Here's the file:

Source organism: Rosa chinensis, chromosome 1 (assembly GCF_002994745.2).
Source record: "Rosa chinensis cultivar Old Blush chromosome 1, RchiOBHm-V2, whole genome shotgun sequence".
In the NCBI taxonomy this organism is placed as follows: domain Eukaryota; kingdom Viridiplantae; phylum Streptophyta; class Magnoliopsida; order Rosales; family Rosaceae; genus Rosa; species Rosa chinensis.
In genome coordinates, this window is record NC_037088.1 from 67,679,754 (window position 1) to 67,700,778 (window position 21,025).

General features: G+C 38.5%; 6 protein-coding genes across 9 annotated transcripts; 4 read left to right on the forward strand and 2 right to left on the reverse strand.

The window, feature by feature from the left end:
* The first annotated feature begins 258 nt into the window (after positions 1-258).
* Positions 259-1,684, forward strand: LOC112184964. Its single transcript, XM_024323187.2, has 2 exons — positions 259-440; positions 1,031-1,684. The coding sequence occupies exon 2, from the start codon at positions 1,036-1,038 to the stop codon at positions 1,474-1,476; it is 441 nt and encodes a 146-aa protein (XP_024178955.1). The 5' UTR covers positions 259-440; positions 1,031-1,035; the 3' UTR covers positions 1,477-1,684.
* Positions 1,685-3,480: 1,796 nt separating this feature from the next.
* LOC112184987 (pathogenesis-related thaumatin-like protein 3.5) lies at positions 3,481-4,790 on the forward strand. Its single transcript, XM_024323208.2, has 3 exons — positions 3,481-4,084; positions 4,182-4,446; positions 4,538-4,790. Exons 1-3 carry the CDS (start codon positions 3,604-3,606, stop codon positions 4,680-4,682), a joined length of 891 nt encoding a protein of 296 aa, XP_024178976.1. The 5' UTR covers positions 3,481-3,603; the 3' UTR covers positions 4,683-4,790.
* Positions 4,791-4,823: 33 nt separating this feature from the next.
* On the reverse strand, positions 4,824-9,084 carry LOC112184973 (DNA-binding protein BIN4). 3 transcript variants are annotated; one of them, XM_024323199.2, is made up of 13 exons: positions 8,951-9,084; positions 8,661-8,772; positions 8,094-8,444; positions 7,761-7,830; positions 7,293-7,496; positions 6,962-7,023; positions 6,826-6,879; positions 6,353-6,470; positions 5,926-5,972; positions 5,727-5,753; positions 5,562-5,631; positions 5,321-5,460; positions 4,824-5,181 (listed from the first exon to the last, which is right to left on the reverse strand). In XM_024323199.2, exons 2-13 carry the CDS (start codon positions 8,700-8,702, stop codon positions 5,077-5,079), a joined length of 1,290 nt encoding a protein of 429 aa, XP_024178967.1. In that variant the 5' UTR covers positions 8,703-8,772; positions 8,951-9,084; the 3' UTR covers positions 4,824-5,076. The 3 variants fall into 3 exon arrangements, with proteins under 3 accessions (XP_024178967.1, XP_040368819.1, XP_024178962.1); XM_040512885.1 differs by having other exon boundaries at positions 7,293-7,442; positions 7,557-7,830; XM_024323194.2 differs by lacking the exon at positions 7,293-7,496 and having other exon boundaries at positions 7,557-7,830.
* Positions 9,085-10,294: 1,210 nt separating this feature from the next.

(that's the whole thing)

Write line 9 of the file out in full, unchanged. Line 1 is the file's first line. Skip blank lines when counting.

* Positions 1,685-3,480: 1,796 nt separating this feature from the next.